There comes a time in the bot development when you want to extend the bot functionality at run-time and quickly unload and reload code (also called hot-reloading). The command framework comes with this ability built-in, with a concept called extensions.


An extension at its core is a python file with an entry point called setup. This setup must be a plain Python function (not a coroutine). It takes a single parameter – the Bot that loads the extension.

An example extension looks like this:

from disnake.ext import commands

async def hello(ctx):
    await ctx.send(f'Hello {ctx.author.display_name}.')

def setup(bot):

In this example we define a simple command, and when the extension is loaded this command is added to the bot. Now the final step to this is loading the extension, which we do by calling Bot.load_extension(). To load this extension we call bot.load_extension('hello').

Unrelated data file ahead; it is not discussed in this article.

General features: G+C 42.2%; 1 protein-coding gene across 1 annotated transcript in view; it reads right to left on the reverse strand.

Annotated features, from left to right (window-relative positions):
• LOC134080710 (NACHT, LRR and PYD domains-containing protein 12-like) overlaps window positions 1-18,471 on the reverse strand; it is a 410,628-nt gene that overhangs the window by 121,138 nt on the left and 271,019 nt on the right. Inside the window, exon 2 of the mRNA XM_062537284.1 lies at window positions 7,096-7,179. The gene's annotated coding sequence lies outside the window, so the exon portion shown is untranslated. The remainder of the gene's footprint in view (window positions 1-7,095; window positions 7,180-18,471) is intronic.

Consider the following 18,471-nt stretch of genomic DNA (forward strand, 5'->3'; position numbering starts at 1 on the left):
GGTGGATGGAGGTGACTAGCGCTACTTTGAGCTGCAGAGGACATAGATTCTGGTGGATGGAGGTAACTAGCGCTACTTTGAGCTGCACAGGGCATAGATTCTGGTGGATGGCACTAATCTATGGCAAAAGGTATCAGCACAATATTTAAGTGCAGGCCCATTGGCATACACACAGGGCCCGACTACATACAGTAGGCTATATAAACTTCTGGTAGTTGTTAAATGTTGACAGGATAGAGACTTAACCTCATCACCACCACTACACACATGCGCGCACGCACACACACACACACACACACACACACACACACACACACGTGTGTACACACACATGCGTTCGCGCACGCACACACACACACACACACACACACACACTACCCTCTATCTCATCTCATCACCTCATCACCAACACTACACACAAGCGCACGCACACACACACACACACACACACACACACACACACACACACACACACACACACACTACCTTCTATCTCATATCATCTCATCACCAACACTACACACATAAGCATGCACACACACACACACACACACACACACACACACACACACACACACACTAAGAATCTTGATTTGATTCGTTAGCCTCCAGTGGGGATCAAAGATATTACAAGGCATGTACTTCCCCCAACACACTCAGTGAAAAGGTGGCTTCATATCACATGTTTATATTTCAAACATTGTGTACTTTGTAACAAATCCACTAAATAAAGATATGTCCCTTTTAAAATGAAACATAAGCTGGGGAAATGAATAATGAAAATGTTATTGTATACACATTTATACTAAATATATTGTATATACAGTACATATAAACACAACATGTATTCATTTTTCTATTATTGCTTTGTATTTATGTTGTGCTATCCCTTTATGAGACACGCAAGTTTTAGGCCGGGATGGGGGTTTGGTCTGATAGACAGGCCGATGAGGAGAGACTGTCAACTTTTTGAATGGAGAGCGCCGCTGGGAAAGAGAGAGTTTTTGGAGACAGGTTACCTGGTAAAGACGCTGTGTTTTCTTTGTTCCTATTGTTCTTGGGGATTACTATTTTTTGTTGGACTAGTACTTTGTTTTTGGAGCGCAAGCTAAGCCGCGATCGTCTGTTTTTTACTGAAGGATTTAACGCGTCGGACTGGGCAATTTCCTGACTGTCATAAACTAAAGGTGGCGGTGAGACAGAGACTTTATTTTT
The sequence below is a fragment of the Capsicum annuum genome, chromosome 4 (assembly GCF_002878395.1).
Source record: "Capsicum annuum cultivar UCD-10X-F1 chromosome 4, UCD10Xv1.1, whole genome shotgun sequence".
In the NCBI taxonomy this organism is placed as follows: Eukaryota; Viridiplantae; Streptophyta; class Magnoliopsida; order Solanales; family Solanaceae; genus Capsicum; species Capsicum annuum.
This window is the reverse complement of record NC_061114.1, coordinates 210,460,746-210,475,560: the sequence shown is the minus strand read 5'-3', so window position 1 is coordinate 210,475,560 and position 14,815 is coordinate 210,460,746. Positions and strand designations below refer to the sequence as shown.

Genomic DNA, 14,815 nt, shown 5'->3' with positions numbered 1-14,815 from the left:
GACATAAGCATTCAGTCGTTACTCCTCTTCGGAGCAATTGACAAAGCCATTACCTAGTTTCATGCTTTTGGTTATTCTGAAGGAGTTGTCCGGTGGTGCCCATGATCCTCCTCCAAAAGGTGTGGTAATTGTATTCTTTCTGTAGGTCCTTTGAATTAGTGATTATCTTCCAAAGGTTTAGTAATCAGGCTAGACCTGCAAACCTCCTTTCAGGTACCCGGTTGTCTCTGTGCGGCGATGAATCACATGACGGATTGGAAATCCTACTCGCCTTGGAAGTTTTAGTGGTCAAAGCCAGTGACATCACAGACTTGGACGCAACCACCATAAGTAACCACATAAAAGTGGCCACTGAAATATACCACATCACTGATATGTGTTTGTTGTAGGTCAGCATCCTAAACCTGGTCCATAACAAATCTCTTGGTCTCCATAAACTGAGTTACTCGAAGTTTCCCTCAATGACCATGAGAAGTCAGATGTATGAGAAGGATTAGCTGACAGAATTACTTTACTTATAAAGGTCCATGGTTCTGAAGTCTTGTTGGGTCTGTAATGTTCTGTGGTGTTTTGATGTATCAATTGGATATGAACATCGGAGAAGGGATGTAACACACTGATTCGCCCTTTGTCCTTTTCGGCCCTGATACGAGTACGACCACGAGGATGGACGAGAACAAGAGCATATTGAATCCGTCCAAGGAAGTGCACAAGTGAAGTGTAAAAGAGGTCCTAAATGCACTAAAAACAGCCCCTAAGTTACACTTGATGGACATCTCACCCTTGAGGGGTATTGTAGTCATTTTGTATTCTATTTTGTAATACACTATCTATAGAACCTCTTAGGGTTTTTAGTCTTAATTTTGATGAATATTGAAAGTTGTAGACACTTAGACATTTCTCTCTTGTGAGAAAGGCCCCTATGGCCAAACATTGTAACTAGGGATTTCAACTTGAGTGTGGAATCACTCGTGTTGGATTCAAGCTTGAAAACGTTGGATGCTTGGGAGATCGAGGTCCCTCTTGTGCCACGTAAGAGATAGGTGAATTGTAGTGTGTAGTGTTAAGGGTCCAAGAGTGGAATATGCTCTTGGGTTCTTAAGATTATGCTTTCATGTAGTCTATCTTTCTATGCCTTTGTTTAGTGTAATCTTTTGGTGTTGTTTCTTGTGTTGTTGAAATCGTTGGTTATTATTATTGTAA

Extensions are usually used in conjunction with cogs. To read more about them, check out the documentation, Cogs.


Extension paths are ultimately similar to the import mechanism. What this means is that if there is a folder, then it must be dot-qualified. For example to load an extension in plugins/hello.py then we use the string plugins.hello.


When you make a change to the extension and want to reload the references, the library comes with a function to do this for you, Bot.reload_extension().

>>> bot.reload_extension('hello')

Once the extension reloads, any changes that we did will be applied. This is useful if we want to add or remove functionality without restarting our bot. If an error occurred during the reloading process, the bot will pretend as if the reload never happened.

Cleaning Up

Although rare, sometimes an extension needs to clean-up or know when it’s being unloaded. For cases like these, there is another entry point named teardown which is similar to setup except called when the extension is unloaded.

def setup(bot):
    print('I am being loaded!')

def teardown(bot):
    print('I am being unloaded!')